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Thursday, December 16, 2010

Egos and Sellouts

Steven Foster is our guest writer today. Check out what he has to say!

What the hell happened to playing music for the sake of playing music?

Seriously you all know what I am talking about!!!

Now to be honest, I am usually a fan of sticking it to people. I dream of a world where we can purchase guns, knives and medieval weapons at a drive through window and use them all by the time we get home. Basically anything that helps get rid of other people is OK with me.

But seriously, a local band wanting to up the cover charge to one of their concerts is insanity. It is hard enough for me as it is to shell out 5 bones to see a couple of bands that I may or may not enjoy (likely not enjoy. Have you heard the crap they are passing off as folk music in this town??). I was at a concert recently where the headlining band (a somewhat well known band within the area, but nobodies outside of Utah Valley) wanted to charge $10 to see them and the seven dwarves play a small crappy venue with no existing sound system. Really?!? 10 bucks?? I am hard pressed to pay that for a band that I actually like and one that is not just made up of friends and family members.

Now let me make this clear, I am not against a band making some money for their efforts. It is hard to put tons of hours and a fair amount of cash into a project without recouping at least some of that. I have been in that band and I know what it is like. What I have a problem with is the desire to make money becoming the focus. Or the desire for power, or prestige, or influence. These are all cancerous sores on any local music scene as well as on a band. It bugs the crap out of me when your fans become a means to an end as opposed to the end itself.

To all of you bands who subconsciously (or consciously) seek the destruction of a good local music scene: Quit taking yourself so damn seriously! You are not Bono and you do not play in U2 or with Justin Bieber or whoever else is a big deal these days. Just take a minute and remember why you started to play music in the first place. I would hope that it is because you love making music (for those of you who started to make money, get girls, etcetera: I’ll see you in playing your guitar at a coffee house in Hell) for yourself, and for others to enjoy. There are so many talented people in the area, lets just get together and have a good time. When people play music for the love of music it starts to attract other music lovers. If you have ever wondered why the local music scene appears to be dead, look at bands that turn off typical music lovers with their idiotic narcissism.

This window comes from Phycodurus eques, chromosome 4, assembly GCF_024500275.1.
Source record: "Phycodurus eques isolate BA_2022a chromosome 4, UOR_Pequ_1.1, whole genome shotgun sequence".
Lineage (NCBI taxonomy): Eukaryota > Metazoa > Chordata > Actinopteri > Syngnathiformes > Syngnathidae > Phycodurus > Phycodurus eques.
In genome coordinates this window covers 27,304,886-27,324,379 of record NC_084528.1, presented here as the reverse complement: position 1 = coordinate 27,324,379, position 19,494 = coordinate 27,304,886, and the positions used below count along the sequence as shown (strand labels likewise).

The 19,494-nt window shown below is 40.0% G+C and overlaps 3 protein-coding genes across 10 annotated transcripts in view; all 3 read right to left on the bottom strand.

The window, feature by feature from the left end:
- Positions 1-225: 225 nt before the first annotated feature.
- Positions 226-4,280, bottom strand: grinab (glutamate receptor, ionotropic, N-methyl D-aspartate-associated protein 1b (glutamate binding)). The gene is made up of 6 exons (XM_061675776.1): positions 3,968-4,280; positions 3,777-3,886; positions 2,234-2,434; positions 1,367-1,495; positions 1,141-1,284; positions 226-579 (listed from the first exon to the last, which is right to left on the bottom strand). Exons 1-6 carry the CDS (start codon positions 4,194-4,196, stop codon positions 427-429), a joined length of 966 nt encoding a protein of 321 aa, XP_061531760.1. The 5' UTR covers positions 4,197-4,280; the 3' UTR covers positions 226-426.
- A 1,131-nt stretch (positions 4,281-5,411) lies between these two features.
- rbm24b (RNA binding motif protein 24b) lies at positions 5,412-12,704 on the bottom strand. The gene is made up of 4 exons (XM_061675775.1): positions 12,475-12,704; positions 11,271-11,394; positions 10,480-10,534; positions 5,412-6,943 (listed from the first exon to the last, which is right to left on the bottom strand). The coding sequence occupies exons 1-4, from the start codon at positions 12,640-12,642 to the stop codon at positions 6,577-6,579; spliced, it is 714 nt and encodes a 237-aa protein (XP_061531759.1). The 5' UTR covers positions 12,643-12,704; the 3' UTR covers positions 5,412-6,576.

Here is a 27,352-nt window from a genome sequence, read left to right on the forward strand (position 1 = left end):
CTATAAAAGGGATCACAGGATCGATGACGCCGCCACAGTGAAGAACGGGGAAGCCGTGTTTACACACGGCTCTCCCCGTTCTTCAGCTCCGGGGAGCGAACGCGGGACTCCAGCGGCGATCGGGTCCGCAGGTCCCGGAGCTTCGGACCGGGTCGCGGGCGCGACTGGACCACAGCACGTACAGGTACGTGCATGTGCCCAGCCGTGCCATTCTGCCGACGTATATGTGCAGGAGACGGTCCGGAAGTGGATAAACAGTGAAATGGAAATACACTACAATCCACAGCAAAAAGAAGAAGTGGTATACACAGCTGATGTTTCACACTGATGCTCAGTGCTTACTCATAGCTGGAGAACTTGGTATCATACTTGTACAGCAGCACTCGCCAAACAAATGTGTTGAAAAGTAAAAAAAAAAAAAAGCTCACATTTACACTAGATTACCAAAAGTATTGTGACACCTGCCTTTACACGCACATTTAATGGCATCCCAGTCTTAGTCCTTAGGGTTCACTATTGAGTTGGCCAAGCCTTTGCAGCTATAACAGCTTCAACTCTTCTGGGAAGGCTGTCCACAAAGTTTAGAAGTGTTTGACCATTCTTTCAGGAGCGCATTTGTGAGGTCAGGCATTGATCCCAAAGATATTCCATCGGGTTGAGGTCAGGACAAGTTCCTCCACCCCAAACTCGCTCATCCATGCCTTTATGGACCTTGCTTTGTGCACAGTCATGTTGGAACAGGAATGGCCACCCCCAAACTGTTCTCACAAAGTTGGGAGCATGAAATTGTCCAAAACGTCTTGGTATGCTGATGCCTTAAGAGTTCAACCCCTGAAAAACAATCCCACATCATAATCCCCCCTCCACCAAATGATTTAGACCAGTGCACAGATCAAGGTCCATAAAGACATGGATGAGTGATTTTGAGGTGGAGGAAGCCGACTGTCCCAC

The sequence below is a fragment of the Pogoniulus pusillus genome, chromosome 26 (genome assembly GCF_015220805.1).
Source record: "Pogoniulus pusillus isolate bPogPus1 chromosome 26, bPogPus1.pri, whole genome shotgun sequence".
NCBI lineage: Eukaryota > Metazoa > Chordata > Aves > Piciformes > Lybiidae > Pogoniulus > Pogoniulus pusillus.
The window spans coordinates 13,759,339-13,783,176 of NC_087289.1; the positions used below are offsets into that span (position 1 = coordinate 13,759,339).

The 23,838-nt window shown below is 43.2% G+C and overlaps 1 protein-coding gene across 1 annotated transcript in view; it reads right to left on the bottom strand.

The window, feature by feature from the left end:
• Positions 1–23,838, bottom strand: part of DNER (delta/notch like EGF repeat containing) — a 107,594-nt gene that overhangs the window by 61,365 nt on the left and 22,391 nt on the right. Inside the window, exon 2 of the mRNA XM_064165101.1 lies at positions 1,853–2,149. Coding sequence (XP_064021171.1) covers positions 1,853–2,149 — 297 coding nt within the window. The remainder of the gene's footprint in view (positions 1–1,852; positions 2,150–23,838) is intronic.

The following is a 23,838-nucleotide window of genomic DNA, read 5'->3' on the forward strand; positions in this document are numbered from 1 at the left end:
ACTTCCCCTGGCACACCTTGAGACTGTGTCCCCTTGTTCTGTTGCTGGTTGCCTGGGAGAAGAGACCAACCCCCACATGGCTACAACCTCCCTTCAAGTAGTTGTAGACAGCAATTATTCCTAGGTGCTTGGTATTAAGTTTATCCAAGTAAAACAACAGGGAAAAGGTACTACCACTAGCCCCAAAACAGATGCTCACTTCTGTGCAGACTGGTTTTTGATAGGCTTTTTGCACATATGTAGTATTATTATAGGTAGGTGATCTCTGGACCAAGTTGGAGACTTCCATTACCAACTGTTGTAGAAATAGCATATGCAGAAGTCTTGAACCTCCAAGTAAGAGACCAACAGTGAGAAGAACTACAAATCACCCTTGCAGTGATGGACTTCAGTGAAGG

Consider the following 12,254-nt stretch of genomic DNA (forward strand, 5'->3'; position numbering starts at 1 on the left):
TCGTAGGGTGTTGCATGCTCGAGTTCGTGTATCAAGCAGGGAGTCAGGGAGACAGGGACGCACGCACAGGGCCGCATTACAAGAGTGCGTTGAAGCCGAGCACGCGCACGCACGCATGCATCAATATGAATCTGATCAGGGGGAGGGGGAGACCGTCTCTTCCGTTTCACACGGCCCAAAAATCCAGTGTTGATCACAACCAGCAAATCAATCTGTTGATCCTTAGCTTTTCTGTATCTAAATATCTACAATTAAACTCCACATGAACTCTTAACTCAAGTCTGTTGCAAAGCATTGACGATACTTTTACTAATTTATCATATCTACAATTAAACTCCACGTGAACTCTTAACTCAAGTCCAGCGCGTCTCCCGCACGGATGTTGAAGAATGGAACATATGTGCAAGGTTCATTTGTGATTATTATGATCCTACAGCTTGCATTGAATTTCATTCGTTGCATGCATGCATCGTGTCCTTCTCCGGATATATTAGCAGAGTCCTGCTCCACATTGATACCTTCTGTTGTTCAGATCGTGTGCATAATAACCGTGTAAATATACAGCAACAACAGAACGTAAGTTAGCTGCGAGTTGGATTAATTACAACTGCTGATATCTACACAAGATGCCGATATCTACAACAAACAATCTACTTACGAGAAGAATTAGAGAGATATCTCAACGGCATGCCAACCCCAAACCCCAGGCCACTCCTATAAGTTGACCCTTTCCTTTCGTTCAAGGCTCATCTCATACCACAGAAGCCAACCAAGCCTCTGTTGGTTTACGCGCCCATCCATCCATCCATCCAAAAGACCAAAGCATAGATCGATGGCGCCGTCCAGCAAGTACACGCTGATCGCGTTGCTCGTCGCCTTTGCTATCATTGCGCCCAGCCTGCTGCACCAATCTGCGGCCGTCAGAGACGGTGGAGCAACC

As a final note, a concert performed by real music lovers to other music lovers is a truly magical thing. It is one of the greatest tools of our society to make things better. For a split second you can motivate discontent, motion, change and improvement in our world. It is about working together and enjoying the differences in opinion, style and viewpoint of those you encounter. Be part of the unity that makes our music scene better. Only you musicians on an individual level can create the necessary change. Love the music and stop loving yourself.

Monday, December 13, 2010

Velour's Battle and This Weekend

So, thanks to the hours of work I put into my final projects last week, I was not able to make it to nights 4 and 5 of Velour's Battle of the Bands. And due to a performance on BYU campus Saturday night, I missed most of the finals. But I'll review what I know.

Holy Water Buffalo won the Battle. I missed most of their performance this time around, but I did have to opportunity to see them play with Empirates, Archie Crisanto, and Follow the Earth a couple months back. They are a very tight band who put on a great show. They write and play good music. It's pretty straight up rock & roll. If they were to get in a time machine and play in the late 1970s, nobody back then would bat an eye to their style. Personally, I think if you're in a rock band and too many people over 40 like what you play, then you're doing it wrong. But they're good and I don't mind them winning at all.

I can't really say much else about the finals (due to another kind of finals). I missed most of it. Jenn Blosil's sound was off Saturday night which sucks because she rules, but whatever. It happens to everyone.